Emergency power seen as another source of pork, private profit

“It is like giving the President a bazooka to kill a fly when all that is needed is a fly swatter.”


MANILA – Against data that belie the supposed need for emergency powers, the lower house of Philippine Congress approved Wednesday December 10 House Joint Resolution No. 21 granting President Benigno “Noynoy” Aquino III emergency powers.

Consumer group POWER (People Opposed to unWarranted Electricity Rates) immediately criticized the decision. “It is like giving the President a bazooka to kill a fly when all that is needed is a fly swatter,” said former congressman and POWER Convenor Teddy Casiño in a statement. But whether there is even a fly to be killed remains questionable to this day.

In the past months as the energy department pushed for the granting of emergency powers at the same time it was in talks for contracting costly power supplies, it has repackaged its public justification for emergency powers from ‘looming power shortages” to just “thinning reserves.”

Still, its latest packaging, the so-called ‘maximum projected shortfall’ of 1,004 MW, according to the Department of Energy, and as adopted by the House, “presupposes something that has never happened before,” said Casiño. For the shortfall to happen, power plants in Luzon will suffer forced outages of 712 MW everyday during peak demand periods and 642 MW everyday in May.

House Speaker Sonny Belmonte defended their approval of the nearly year-long call for emergency powers by the Aquino administration, citing their projected power shortage and the people’s ire when that happens.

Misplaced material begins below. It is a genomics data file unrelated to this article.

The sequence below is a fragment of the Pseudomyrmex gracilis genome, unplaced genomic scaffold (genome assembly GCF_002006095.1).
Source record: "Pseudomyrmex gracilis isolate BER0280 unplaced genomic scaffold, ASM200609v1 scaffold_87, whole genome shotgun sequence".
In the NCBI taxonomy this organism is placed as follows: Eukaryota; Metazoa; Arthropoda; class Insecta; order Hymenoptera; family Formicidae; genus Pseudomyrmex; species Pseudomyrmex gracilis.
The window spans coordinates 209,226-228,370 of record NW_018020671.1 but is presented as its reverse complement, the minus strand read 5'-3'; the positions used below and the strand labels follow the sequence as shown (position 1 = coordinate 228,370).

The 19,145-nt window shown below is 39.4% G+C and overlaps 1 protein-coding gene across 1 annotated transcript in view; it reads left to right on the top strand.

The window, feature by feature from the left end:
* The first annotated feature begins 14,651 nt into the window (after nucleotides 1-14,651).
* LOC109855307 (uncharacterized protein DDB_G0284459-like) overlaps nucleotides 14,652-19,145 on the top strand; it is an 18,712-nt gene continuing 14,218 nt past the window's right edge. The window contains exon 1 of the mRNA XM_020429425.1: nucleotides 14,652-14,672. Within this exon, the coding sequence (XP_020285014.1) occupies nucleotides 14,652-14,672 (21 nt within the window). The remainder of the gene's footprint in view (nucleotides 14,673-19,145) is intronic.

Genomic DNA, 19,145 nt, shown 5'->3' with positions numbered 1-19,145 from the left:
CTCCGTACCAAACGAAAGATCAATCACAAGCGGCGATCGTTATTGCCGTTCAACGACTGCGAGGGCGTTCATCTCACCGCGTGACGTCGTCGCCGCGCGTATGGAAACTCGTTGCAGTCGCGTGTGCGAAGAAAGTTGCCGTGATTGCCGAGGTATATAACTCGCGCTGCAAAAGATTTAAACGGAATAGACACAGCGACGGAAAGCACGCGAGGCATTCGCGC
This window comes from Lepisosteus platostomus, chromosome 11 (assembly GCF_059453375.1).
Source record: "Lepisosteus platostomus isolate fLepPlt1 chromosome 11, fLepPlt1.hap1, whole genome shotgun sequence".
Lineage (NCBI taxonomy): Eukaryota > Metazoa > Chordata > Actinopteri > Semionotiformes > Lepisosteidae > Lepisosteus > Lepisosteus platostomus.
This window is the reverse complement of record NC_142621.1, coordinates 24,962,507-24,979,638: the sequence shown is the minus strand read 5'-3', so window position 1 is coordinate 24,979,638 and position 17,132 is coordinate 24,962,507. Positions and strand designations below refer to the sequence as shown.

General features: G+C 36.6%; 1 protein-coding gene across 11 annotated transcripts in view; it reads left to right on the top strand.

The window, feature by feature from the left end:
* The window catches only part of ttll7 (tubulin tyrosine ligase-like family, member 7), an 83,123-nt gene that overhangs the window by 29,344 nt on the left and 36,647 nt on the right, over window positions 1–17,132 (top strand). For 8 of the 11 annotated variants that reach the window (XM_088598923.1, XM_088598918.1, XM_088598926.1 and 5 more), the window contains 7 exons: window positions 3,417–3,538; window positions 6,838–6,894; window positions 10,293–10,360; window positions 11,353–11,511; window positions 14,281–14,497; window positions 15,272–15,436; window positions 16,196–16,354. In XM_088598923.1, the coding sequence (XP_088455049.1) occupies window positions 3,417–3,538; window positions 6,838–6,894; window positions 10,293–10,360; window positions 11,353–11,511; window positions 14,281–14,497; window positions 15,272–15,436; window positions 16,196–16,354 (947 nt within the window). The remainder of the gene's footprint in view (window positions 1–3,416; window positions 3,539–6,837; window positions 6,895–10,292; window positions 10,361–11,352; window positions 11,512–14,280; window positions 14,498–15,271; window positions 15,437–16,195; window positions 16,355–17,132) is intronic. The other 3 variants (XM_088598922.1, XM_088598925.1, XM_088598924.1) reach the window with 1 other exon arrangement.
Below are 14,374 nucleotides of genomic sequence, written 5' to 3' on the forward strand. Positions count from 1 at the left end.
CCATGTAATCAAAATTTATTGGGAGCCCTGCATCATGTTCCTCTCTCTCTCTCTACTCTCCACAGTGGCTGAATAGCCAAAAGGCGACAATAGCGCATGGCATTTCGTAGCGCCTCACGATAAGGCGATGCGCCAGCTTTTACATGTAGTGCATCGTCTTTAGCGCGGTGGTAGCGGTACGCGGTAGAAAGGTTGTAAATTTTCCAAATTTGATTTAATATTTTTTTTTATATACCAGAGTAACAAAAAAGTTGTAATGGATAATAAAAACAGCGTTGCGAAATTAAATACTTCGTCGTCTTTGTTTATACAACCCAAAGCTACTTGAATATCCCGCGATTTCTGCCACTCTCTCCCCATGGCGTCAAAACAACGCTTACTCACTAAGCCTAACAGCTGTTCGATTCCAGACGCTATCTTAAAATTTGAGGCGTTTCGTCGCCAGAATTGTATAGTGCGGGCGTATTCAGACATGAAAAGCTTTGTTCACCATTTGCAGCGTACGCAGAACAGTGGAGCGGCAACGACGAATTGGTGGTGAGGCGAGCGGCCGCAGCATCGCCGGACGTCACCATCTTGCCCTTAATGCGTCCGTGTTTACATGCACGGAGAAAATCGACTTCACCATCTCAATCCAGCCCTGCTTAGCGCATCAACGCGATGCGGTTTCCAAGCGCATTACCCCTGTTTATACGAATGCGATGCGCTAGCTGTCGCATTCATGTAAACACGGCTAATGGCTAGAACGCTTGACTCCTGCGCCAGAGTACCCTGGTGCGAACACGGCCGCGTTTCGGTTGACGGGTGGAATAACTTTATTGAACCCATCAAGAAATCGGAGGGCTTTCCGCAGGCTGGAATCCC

From the original estimates of the Department of Energy and the National Grid Corporation of the Philippines (NGCP), there is enough supply to meet peak demand. If reserves thinned, Casiño said, it can be addressed by measures already available without resorting to emergency powers. For example, he cited the energy efficiency programs and the interruptible load program (ILP), which do not require emergency powers.

More ‘emergency’ worries

As the consumer group POWER warned, aside from allowing the President to subsidize ILP participants, House Joint Resolution No. 21 allows various agencies to disregard regular bidding procedures and enter into negotiated procurement of power supply and equipment. It also exempts owners of power plants and other facilities from environmental laws and industry regulations in order to fast track their projects.

“The resolution includes unlimited presidential power to suspend pertinent laws on energy industry,” said the anti-corruption youth alliance Youth Act Now in another statement.

If the emergency power sought by the Aquino administration becomes law and binding, it may grant President Aquino powers to use around P4 billion to P10 billion ($90.9 million to $227 million) from the Malampaya fund to cover power-generation operations, said Victor Villanueva, conveneor of Youth Act Now.

But these sums of money will not resolve the power crisis, said Youth Act Now. On the contrary, they fear it will only enable the Executive to enter into public-private partnership contracts and to bloat and malverse public funds.

All in all, the House Resolution is seen as enabling lots of ways in which the power industry players could rake it in bigger while majority of the population pay for the party..

“The contrived power shortfall has become a pretext to subsidize malls and commercial establishments for their power consumption through the ILP, for government agencies to forego public bidding via blanket approval of emergency purchases, and for power industry players to skirt environmental laws and industry regulations. All this at the people’s expense,” stressed Casiño.

POWER called on the Senate to vote against the joint resolution on emergency powers. (https://www.bulatlat.com)

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